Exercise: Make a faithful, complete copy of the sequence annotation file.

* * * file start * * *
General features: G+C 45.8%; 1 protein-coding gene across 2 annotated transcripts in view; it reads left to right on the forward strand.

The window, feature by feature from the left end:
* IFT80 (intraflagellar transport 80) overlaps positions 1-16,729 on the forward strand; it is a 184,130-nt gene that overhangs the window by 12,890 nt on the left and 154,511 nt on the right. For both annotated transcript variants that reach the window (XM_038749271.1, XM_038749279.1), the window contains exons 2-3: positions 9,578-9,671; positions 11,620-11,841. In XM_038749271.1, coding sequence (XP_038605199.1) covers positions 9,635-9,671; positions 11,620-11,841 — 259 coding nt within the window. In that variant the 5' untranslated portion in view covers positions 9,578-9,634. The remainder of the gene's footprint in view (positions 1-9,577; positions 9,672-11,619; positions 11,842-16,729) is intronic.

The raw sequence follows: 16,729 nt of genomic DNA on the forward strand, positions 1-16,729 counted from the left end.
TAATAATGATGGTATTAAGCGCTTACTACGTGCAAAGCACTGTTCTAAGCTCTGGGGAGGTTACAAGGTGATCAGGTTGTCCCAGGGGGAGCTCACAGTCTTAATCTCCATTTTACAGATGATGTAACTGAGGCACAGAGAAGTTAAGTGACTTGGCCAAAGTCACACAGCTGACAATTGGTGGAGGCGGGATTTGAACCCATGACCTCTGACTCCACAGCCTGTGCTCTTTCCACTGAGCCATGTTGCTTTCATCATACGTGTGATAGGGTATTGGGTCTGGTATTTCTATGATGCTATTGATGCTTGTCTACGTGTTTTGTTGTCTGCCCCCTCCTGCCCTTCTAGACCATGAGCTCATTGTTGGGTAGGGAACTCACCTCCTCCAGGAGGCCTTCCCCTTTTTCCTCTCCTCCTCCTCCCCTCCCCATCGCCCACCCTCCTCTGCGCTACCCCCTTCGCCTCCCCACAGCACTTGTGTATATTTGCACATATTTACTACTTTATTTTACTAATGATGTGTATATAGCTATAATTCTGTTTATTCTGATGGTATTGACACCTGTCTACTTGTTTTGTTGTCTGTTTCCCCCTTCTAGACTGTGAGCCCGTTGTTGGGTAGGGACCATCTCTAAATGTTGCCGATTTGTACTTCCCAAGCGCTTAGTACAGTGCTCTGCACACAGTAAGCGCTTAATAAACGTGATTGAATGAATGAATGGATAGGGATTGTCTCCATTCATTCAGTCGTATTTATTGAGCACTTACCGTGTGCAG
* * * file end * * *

General features: G+C 45.8%; 1 protein-coding gene across 2 annotated transcripts in view; it reads left to right on the forward strand.

The window, feature by feature from the left end:
* IFT80 (intraflagellar transport 80) overlaps positions 1-16,729 on the forward strand; it is a 184,130-nt gene that overhangs the window by 12,890 nt on the left and 154,511 nt on the right. For both annotated transcript variants that reach the window (XM_038749271.1, XM_038749279.1), the window contains exons 2-3: positions 9,578-9,671; positions 11,620-11,841. In XM_038749271.1, coding sequence (XP_038605199.1) covers positions 9,635-9,671; positions 11,620-11,841 — 259 coding nt within the window. In that variant the 5' untranslated portion in view covers positions 9,578-9,634. The remainder of the gene's footprint in view (positions 1-9,577; positions 9,672-11,619; positions 11,842-16,729) is intronic.

The raw sequence follows: 16,729 nt of genomic DNA on the forward strand, positions 1-16,729 counted from the left end.
TAATAATGATGGTATTAAGCGCTTACTACGTGCAAAGCACTGTTCTAAGCTCTGGGGAGGTTACAAGGTGATCAGGTTGTCCCAGGGGGAGCTCACAGTCTTAATCTCCATTTTACAGATGATGTAACTGAGGCACAGAGAAGTTAAGTGACTTGGCCAAAGTCACACAGCTGACAATTGGTGGAGGCGGGATTTGAACCCATGACCTCTGACTCCACAGCCTGTGCTCTTTCCACTGAGCCATGTTGCTTTCATCATACGTGTGATAGGGTATTGGGTCTGGTATTTCTATGATGCTATTGATGCTTGTCTACGTGTTTTGTTGTCTGCCCCCTCCTGCCCTTCTAGACCATGAGCTCATTGTTGGGTAGGGAACTCACCTCCTCCAGGAGGCCTTCCCCTTTTTCCTCTCCTCCTCCTCCCCTCCCCATCGCCCACCCTCCTCTGCGCTACCCCCTTCGCCTCCCCACAGCACTTGTGTATATTTGCACATATTTACTACTTTATTTTACTAATGATGTGTATATAGCTATAATTCTGTTTATTCTGATGGTATTGACACCTGTCTACTTGTTTTGTTGTCTGTTTCCCCCTTCTAGACTGTGAGCCCGTTGTTGGGTAGGGACCATCTCTAAATGTTGCCGATTTGTACTTCCCAAGCGCTTAGTACAGTGCTCTGCACACAGTAAGCGCTTAATAAACGTGATTGAATGAATGAATGGATAGGGATTGTCTCCATTCATTCAGTCGTATTTATTGAGCACTTACCGTGTGCAG